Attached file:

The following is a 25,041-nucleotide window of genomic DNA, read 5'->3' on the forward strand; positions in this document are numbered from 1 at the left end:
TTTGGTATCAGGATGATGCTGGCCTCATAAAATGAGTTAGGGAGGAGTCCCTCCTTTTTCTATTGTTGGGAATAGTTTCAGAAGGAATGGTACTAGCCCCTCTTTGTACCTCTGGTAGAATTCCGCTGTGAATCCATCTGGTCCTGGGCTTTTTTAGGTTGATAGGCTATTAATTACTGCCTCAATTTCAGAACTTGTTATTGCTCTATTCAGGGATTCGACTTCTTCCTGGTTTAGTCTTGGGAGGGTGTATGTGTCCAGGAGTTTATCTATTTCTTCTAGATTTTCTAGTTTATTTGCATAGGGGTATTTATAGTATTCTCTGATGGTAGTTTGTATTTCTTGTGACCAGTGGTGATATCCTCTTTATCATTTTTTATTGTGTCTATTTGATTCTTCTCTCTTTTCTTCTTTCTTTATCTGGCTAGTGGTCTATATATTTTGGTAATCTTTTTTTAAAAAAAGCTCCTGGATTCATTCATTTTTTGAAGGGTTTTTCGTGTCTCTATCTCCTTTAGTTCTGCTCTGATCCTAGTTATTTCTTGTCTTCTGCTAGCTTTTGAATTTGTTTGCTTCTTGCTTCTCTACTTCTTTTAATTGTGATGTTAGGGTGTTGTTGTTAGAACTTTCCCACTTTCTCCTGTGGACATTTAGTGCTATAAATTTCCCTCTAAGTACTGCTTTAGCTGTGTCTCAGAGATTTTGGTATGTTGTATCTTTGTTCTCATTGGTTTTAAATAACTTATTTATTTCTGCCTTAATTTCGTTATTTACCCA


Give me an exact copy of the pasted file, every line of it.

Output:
The following is a 25,041-nucleotide window of genomic DNA, read 5'->3' on the forward strand; positions in this document are numbered from 1 at the left end:
TTTGGTATCAGGATGATGCTGGCCTCATAAAATGAGTTAGGGAGGAGTCCCTCCTTTTTCTATTGTTGGGAATAGTTTCAGAAGGAATGGTACTAGCCCCTCTTTGTACCTCTGGTAGAATTCCGCTGTGAATCCATCTGGTCCTGGGCTTTTTTAGGTTGATAGGCTATTAATTACTGCCTCAATTTCAGAACTTGTTATTGCTCTATTCAGGGATTCGACTTCTTCCTGGTTTAGTCTTGGGAGGGTGTATGTGTCCAGGAGTTTATCTATTTCTTCTAGATTTTCTAGTTTATTTGCATAGGGGTATTTATAGTATTCTCTGATGGTAGTTTGTATTTCTTGTGACCAGTGGTGATATCCTCTTTATCATTTTTTATTGTGTCTATTTGATTCTTCTCTCTTTTCTTCTTTCTTTATCTGGCTAGTGGTCTATATATTTTGGTAATCTTTTTTTAAAAAAAGCTCCTGGATTCATTCATTTTTTGAAGGGTTTTTCGTGTCTCTATCTCCTTTAGTTCTGCTCTGATCCTAGTTATTTCTTGTCTTCTGCTAGCTTTTGAATTTGTTTGCTTCTTGCTTCTCTACTTCTTTTAATTGTGATGTTAGGGTGTTGTTGTTAGAACTTTCCCACTTTCTCCTGTGGACATTTAGTGCTATAAATTTCCCTCTAAGTACTGCTTTAGCTGTGTCTCAGAGATTTTGGTATGTTGTATCTTTGTTCTCATTGGTTTTAAATAACTTATTTATTTCTGCCTTAATTTCGTTATTTACCCA